More than one-quarter of teen e-cigarette users said in a survey they had used a practice called “dripping” that could expose them to higher levels of toxic chemicals and nicotine.
The authors of a new study described dripping as “vaporizing the e-liquid at high temperatures by dripping a couple of drops of e-liquid directly onto an atomizer’s coil and then immediately inhaling the vapor that is produced.” It can be done by modifying traditional e-cigarettes or purchasing special ones.
“E-cigarette users use dripping to produce thicker clouds of vapor, a stronger throat hit, and make flavors taste better,” researchers wrote.
The findings were reported in the study “E-Cigarettes and ‘Dripping’ among High School Youth” (Krishnan-Sarin S, et al. Pediatrics. Feb. 6, 2016, http://dx.doi.org/10.1542/peds.2016-3224). They come just two months after the U.S. surgeon general called e-cigarettes a public health threat for youths.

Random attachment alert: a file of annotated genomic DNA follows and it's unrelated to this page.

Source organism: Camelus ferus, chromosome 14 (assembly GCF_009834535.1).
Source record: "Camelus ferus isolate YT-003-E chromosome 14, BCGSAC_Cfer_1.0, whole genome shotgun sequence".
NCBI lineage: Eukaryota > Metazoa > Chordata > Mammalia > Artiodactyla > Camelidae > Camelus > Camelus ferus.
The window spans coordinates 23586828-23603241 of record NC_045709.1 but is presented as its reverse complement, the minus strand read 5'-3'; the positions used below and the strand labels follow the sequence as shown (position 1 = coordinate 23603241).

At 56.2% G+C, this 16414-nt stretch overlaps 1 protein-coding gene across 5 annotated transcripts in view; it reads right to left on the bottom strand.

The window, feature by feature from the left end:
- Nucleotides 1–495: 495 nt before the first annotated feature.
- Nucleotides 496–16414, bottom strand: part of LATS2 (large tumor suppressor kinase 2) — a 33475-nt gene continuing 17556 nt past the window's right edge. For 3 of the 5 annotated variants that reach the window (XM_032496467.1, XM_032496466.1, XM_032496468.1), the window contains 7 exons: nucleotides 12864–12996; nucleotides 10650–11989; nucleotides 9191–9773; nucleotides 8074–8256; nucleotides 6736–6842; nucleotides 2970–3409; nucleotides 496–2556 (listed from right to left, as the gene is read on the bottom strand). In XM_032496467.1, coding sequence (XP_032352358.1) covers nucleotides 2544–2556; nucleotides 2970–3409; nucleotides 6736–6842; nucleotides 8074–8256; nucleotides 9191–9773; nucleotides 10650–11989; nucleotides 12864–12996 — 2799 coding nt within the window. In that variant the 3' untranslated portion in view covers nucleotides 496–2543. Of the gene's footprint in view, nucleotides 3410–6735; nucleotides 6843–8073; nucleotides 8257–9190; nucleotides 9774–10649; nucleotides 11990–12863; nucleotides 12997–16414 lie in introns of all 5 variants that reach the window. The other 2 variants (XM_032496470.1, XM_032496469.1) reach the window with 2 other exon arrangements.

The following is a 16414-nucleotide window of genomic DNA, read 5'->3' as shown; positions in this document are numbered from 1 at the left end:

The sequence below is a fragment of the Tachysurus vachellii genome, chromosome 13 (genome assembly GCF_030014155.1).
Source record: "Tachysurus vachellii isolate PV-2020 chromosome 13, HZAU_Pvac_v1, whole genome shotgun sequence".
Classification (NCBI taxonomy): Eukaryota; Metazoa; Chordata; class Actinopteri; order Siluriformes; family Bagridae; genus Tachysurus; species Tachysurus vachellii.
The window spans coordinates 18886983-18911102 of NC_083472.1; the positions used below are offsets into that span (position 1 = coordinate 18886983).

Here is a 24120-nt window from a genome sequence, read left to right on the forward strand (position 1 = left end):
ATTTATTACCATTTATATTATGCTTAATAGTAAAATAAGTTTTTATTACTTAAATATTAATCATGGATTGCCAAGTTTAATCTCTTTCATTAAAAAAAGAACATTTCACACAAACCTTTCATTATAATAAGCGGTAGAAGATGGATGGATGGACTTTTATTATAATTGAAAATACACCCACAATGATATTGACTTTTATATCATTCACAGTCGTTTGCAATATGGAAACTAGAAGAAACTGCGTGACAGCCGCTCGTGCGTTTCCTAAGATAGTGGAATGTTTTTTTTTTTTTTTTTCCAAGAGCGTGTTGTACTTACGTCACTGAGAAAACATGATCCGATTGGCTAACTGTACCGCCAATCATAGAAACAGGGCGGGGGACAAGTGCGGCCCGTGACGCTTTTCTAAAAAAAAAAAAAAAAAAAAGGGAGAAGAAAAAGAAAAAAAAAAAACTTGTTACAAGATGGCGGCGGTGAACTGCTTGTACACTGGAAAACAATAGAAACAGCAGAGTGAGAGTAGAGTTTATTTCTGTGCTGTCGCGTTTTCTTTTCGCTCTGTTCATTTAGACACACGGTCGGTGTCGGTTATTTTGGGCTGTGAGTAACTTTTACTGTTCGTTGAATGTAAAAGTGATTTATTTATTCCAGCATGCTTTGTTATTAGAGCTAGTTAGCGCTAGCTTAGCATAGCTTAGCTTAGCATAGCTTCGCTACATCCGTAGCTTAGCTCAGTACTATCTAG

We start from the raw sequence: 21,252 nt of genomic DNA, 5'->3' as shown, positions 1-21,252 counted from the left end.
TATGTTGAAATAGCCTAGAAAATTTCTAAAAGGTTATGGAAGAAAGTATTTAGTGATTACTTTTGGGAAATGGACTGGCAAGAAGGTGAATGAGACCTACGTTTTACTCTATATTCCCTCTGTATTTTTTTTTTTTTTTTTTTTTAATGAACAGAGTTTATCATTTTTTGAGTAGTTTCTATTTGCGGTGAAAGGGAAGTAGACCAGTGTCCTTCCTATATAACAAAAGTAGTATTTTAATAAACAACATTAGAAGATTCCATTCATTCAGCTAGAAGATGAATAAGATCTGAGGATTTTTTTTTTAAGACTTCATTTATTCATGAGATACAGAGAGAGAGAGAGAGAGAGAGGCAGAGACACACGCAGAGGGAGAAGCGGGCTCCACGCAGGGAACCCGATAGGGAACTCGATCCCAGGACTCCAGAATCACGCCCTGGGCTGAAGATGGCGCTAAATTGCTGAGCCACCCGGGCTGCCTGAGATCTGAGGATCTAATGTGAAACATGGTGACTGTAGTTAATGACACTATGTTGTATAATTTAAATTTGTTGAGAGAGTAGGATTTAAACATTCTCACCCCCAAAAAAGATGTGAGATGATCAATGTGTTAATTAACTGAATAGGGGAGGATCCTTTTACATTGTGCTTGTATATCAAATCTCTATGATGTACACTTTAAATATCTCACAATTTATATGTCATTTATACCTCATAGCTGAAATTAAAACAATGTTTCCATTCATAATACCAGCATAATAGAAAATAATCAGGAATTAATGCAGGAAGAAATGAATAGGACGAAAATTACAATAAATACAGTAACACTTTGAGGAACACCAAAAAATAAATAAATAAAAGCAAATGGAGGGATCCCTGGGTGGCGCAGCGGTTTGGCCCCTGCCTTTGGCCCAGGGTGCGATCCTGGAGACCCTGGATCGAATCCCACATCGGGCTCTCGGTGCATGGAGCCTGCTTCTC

Researchers looked at survey data from 1,080 students from Connecticut high schools who had ever used e-cigarettes and found 26.1% had used e-cigarettes for dripping, 48.7% had never used dripping and 25.2% did not know if they had.
Those most likely to drip were males, white teens and those who were more frequent users of e-cigarettes or other tobacco products.
“Of concern, existing evidence, while limited, suggests that dripping e-liquids may lead to higher levels of non-nicotine toxicant emissions,” according to the study.
Those emissions may include formaldehyde, acetaldehyde and acetone.
The authors called for additional research into the dangers of dripping and more education for youths.